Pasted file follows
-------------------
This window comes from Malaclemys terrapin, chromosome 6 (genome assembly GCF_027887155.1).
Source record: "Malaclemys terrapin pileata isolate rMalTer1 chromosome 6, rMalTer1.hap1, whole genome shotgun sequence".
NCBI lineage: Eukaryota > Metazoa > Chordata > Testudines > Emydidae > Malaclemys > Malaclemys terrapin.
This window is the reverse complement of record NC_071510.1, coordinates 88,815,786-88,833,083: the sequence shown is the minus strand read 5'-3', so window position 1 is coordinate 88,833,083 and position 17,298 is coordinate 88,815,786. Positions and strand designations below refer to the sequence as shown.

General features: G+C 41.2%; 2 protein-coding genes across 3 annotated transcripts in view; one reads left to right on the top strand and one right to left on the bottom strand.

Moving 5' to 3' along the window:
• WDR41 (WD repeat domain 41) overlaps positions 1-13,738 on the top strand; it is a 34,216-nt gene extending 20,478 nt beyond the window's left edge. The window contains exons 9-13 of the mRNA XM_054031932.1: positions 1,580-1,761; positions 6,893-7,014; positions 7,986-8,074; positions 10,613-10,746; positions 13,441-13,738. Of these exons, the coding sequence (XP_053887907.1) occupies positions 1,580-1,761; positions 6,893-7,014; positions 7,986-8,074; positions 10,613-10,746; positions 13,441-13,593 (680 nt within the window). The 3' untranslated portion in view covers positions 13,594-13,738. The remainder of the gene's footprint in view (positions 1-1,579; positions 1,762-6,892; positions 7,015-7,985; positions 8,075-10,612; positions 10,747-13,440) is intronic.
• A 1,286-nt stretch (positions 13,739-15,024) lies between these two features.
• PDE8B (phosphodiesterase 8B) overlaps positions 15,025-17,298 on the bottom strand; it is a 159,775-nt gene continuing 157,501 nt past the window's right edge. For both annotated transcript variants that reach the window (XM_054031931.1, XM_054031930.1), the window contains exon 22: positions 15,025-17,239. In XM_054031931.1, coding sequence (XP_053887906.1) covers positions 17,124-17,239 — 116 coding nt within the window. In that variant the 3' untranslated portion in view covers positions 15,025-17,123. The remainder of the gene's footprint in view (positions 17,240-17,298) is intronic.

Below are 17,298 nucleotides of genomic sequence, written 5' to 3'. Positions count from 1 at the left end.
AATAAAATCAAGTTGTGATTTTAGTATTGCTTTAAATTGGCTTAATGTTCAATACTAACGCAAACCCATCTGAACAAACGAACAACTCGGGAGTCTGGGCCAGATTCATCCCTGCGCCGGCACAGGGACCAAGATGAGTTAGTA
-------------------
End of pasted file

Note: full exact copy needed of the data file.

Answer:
This window comes from Malaclemys terrapin, chromosome 6 (genome assembly GCF_027887155.1).
Source record: "Malaclemys terrapin pileata isolate rMalTer1 chromosome 6, rMalTer1.hap1, whole genome shotgun sequence".
NCBI lineage: Eukaryota > Metazoa > Chordata > Testudines > Emydidae > Malaclemys > Malaclemys terrapin.
This window is the reverse complement of record NC_071510.1, coordinates 88,815,786-88,833,083: the sequence shown is the minus strand read 5'-3', so window position 1 is coordinate 88,833,083 and position 17,298 is coordinate 88,815,786. Positions and strand designations below refer to the sequence as shown.

General features: G+C 41.2%; 2 protein-coding genes across 3 annotated transcripts in view; one reads left to right on the top strand and one right to left on the bottom strand.

Moving 5' to 3' along the window:
• WDR41 (WD repeat domain 41) overlaps positions 1-13,738 on the top strand; it is a 34,216-nt gene extending 20,478 nt beyond the window's left edge. The window contains exons 9-13 of the mRNA XM_054031932.1: positions 1,580-1,761; positions 6,893-7,014; positions 7,986-8,074; positions 10,613-10,746; positions 13,441-13,738. Of these exons, the coding sequence (XP_053887907.1) occupies positions 1,580-1,761; positions 6,893-7,014; positions 7,986-8,074; positions 10,613-10,746; positions 13,441-13,593 (680 nt within the window). The 3' untranslated portion in view covers positions 13,594-13,738. The remainder of the gene's footprint in view (positions 1-1,579; positions 1,762-6,892; positions 7,015-7,985; positions 8,075-10,612; positions 10,747-13,440) is intronic.
• A 1,286-nt stretch (positions 13,739-15,024) lies between these two features.
• PDE8B (phosphodiesterase 8B) overlaps positions 15,025-17,298 on the bottom strand; it is a 159,775-nt gene continuing 157,501 nt past the window's right edge. For both annotated transcript variants that reach the window (XM_054031931.1, XM_054031930.1), the window contains exon 22: positions 15,025-17,239. In XM_054031931.1, coding sequence (XP_053887906.1) covers positions 17,124-17,239 — 116 coding nt within the window. In that variant the 3' untranslated portion in view covers positions 15,025-17,123. The remainder of the gene's footprint in view (positions 17,240-17,298) is intronic.

Below are 17,298 nucleotides of genomic sequence, written 5' to 3'. Positions count from 1 at the left end.
AATAAAATCAAGTTGTGATTTTAGTATTGCTTTAAATTGGCTTAATGTTCAATACTAACGCAAACCCATCTGAACAAACGAACAACTCGGGAGTCTGGGCCAGATTCATCCCTGCGCCGGCACAGGGACCAAGATGAGTTAGTA